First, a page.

Does School & College Education (As We Know It) Really Matter?

Author's quote on how the importance of school and college education as we know it is overestimated and why spend so many years of your formative life trying to understand things which have little or no impact later in life

How much did your school and college education impact and influence you?

How useful has your learning in school and college been later in your life?

Not really. That’s the short answer in my case.

When I hear others crediting their alma mater for how they have turned out, it feels good to know. I‘d be happy to acknowledge the educational institutions I attended, and what I learned during that period – if only, it happened that way. 

How do I say it if it doesn’t feel true?

It’s not that I did not go to the right school and college. The educational institutions I attended were historic. But they remain just that – a part of my history. They had little bearing later in life.  

Am I saying that there is no remarkable takeaway in the 16 years of student life which I can credit to my learning during school and college?

That’s right!

Wait! Don’t judge me yet. 

There was nothing wrong with my school, college, or its teachers. My school was among the best in my hometown. My college was perhaps the best in the state. A sizeable number of the most accomplished citizens of the state (and some went on to leave a mark at the national level) have graduated from the same college. Students from other states flocked to study there.

But here are three indisputable facts that hold for me:

  1. Neither my school nor my college, has had any long-term impact on me. 
  2. There is absolutely nothing that can lead me to say ‘What I am today is because of my alma mater.’
  3. The 16+ years I spent in school and college trying to gain knowledge were largely unproductive. 

I am aware my above statements may not be appreciated. Some of my peers may disagree. I know this is not a good thing to say. But what the heck, it’s true!

The blame does not lie with my school and college. The problem rests with the curriculum – which mostly focuses on subjects that have little or no consequence in later life. They did not teach me what I learned later from trying, failing, and succeeding. Life taught me that. But it could so easily have been a part of my learning as a student.

When you invest a decade and a half fully into something, it ought to generate commensurate returns. I sometimes wonder why I spent so much time and energy on something which had so little consequence. If I had invested that much time in a subject or field I was passionate about, perhaps I may have found success earlier. 

Readers may or may not agree with the following statements I am about to make. But they are true, from my own experience.

The impact of our school and college education is grossly overestimated. The importance given to it is flawed.  Why spend so many years of your formative life trying to understand things which have little or no impact on your post-student life?

Instead, I should have been taught how to:

  • appreciate the real things that matter
  • be a better version of me
  • make a visible difference in the world
  • deal with pressure
  • enrich my quality of life 
  • make money work for me instead of me working for money
  • pursue things that are dear to me or I am passionate about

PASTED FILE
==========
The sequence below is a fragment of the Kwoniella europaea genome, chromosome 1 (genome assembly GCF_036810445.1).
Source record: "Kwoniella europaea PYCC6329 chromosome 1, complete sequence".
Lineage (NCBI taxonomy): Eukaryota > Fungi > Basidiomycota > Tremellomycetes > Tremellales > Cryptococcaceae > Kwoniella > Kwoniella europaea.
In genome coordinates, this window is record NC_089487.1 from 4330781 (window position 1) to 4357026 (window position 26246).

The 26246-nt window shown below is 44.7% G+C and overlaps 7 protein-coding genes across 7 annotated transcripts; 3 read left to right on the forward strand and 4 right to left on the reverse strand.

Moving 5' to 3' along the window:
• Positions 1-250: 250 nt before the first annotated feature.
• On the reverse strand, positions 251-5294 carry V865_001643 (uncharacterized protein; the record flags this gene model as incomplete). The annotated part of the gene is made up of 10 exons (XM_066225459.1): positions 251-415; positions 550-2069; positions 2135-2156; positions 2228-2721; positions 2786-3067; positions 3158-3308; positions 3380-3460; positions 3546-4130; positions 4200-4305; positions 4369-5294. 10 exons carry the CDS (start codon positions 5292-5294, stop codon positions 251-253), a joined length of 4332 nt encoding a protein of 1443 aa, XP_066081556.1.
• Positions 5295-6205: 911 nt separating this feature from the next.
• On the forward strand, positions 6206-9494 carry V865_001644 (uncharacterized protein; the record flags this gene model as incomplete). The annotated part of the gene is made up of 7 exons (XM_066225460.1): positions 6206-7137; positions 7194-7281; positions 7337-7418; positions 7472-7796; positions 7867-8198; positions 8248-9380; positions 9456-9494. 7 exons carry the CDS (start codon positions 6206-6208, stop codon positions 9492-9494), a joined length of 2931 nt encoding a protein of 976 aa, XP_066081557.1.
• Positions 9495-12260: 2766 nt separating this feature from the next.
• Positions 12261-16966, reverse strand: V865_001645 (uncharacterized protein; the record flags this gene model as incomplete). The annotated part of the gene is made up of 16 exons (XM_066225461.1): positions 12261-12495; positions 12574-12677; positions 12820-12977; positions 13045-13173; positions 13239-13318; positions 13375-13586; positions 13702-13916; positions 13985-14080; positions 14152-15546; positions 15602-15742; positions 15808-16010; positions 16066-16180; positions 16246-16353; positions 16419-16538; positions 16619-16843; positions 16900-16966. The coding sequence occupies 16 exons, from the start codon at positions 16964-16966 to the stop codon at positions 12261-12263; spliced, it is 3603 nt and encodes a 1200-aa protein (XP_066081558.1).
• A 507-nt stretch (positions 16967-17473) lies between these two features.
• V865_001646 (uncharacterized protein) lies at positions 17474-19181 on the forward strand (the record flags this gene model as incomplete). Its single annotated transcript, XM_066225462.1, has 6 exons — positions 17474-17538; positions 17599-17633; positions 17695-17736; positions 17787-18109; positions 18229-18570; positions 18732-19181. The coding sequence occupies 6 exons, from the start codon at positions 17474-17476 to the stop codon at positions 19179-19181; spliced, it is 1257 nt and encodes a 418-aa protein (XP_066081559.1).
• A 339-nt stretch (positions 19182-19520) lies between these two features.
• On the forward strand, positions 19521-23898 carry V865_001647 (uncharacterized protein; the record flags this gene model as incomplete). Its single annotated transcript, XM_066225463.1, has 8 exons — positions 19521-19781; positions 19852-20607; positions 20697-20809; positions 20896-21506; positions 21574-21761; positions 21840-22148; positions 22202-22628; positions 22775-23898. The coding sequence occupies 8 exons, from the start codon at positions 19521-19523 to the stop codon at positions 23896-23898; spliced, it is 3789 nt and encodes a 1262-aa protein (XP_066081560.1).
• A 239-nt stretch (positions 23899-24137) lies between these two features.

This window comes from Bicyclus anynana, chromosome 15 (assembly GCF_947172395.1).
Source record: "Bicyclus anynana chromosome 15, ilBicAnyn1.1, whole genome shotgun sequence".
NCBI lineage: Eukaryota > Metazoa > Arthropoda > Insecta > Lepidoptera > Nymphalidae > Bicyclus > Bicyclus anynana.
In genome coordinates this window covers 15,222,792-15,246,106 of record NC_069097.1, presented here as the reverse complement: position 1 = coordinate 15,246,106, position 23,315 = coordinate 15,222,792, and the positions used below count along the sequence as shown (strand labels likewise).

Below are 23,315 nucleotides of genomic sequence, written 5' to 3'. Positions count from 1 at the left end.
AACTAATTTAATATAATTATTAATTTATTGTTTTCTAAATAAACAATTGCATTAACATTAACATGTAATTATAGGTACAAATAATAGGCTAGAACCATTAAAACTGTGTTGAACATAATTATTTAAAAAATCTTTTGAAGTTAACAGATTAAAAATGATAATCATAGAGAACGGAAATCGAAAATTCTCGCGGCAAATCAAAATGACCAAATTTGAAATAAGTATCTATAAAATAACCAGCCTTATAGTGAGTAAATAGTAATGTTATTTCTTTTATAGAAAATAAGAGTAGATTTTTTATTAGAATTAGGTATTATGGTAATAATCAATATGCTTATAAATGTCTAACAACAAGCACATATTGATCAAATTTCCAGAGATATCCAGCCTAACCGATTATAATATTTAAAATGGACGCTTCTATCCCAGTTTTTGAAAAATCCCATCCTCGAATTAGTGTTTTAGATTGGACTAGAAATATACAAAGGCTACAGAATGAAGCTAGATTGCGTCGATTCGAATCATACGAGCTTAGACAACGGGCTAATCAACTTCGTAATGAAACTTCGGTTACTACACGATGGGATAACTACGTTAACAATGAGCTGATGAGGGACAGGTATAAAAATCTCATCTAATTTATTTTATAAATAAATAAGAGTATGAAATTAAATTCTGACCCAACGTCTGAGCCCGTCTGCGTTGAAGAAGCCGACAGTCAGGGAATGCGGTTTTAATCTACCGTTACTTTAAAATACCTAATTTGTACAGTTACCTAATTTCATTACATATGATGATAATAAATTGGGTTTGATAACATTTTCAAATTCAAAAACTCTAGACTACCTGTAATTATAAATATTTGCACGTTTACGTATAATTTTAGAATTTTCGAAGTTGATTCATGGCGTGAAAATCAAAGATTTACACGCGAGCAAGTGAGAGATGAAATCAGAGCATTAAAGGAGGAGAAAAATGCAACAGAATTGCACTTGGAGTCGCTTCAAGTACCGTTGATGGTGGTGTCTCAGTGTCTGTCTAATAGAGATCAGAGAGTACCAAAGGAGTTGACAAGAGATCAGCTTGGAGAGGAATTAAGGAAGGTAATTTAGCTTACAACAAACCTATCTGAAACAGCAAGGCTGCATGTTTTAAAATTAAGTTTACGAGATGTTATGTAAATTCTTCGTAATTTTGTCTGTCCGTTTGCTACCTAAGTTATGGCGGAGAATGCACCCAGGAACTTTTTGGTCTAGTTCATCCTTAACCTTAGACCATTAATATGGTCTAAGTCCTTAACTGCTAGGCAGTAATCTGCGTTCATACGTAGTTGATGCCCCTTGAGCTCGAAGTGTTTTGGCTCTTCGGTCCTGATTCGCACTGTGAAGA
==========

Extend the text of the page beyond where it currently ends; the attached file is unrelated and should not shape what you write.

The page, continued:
• value things we take for granted

Looking at the big picture, it is the whole education system that is flawed. Schools and colleges are just by-products of the system. They follow the curriculum set and impart education accordingly. 

Modern schools now offer new means of teaching to children – different from how conventional schools impart education. But if the syllabus, by and large, remains the same, tinkering with how you teach may be more engaging and memorable for students but it still won’t solve the problem. 

Till we fix what is being taught, and how relevant it will be in the student’s future, I don’t see much changing in the years to come. 

But till then, what’s the option?

Unschooling is one of them. The fundamental premise behind unschooling is the choice lies with the child – what to study, when to study, and how much to study. It’s an opportunity for the child to explore her interests, and find her passion rather than conform to the curriculum set by the state or the rigid structure of formal education. 

Here, the child is the decision-maker of her future. Unschooling spurs natural creativity. 

After all, learning is a natural process. Isn’t it?

No one teaches a child to crawl, sit or walk. The child picks up these abilities on its own. Why not allow the child to figure out subjects that interest her that she can explore as she deems fit? 

It will help the child arrive at her calling much ahead of her peers enrolled in traditional schools. The sooner she knows what she enjoys doing, the quicker she will excel in it. Time is priceless. Why should such an important and far-reaching decision be left to your teens and twenties which you can naturally arrive at much earlier? 

There’s more to gain. When you trust your child, she feels responsible. She knows her decisions are her own which she must take seriously. The sense of ownership is much more when she understands the onus lies with her. If it works out, the credit is entirely hers, If not, she must bear the consequence of her own decision. 

You’ve all heard or said, ‘let nature take its course’. Why not follow it for your child’s education? 

Think about it!

Published by RG

A Thinker at all times and Storyteller at heart. I see, I think. I hear, I think. I read, I think. Sometimes I write. Let me know what you think

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